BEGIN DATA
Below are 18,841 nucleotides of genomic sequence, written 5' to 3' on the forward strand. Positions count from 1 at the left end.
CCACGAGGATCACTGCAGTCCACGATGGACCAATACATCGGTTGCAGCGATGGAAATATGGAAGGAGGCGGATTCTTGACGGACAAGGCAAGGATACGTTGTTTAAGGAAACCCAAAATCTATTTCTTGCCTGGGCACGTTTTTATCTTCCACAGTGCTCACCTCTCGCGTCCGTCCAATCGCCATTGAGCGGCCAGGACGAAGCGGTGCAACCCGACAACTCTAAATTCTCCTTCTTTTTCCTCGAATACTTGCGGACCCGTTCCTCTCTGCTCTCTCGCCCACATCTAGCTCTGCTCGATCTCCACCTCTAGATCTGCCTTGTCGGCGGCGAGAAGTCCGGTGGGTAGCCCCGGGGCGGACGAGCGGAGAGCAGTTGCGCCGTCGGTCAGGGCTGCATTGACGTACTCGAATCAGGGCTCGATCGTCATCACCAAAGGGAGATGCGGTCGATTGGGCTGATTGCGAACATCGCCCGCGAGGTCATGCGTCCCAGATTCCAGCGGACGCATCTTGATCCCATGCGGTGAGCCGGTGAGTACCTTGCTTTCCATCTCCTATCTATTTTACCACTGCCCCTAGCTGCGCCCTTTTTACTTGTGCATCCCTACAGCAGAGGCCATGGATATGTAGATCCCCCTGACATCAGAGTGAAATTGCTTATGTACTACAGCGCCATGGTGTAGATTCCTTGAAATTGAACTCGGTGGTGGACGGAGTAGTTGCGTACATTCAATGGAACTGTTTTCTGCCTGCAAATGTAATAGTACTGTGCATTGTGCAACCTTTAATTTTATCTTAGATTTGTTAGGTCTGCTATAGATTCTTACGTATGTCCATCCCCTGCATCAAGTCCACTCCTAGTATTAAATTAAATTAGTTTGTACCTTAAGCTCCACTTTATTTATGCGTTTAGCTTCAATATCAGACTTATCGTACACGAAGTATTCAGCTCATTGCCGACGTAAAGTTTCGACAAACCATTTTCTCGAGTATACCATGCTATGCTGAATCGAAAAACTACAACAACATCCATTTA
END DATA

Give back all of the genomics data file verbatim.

Below are 18,841 nucleotides of genomic sequence, written 5' to 3' on the forward strand. Positions count from 1 at the left end.
CCACGAGGATCACTGCAGTCCACGATGGACCAATACATCGGTTGCAGCGATGGAAATATGGAAGGAGGCGGATTCTTGACGGACAAGGCAAGGATACGTTGTTTAAGGAAACCCAAAATCTATTTCTTGCCTGGGCACGTTTTTATCTTCCACAGTGCTCACCTCTCGCGTCCGTCCAATCGCCATTGAGCGGCCAGGACGAAGCGGTGCAACCCGACAACTCTAAATTCTCCTTCTTTTTCCTCGAATACTTGCGGACCCGTTCCTCTCTGCTCTCTCGCCCACATCTAGCTCTGCTCGATCTCCACCTCTAGATCTGCCTTGTCGGCGGCGAGAAGTCCGGTGGGTAGCCCCGGGGCGGACGAGCGGAGAGCAGTTGCGCCGTCGGTCAGGGCTGCATTGACGTACTCGAATCAGGGCTCGATCGTCATCACCAAAGGGAGATGCGGTCGATTGGGCTGATTGCGAACATCGCCCGCGAGGTCATGCGTCCCAGATTCCAGCGGACGCATCTTGATCCCATGCGGTGAGCCGGTGAGTACCTTGCTTTCCATCTCCTATCTATTTTACCACTGCCCCTAGCTGCGCCCTTTTTACTTGTGCATCCCTACAGCAGAGGCCATGGATATGTAGATCCCCCTGACATCAGAGTGAAATTGCTTATGTACTACAGCGCCATGGTGTAGATTCCTTGAAATTGAACTCGGTGGTGGACGGAGTAGTTGCGTACATTCAATGGAACTGTTTTCTGCCTGCAAATGTAATAGTACTGTGCATTGTGCAACCTTTAATTTTATCTTAGATTTGTTAGGTCTGCTATAGATTCTTACGTATGTCCATCCCCTGCATCAAGTCCACTCCTAGTATTAAATTAAATTAGTTTGTACCTTAAGCTCCACTTTATTTATGCGTTTAGCTTCAATATCAGACTTATCGTACACGAAGTATTCAGCTCATTGCCGACGTAAAGTTTCGACAAACCATTTTCTCGAGTATACCATGCTATGCTGAATCGAAAAACTACAACAACATCCATTTA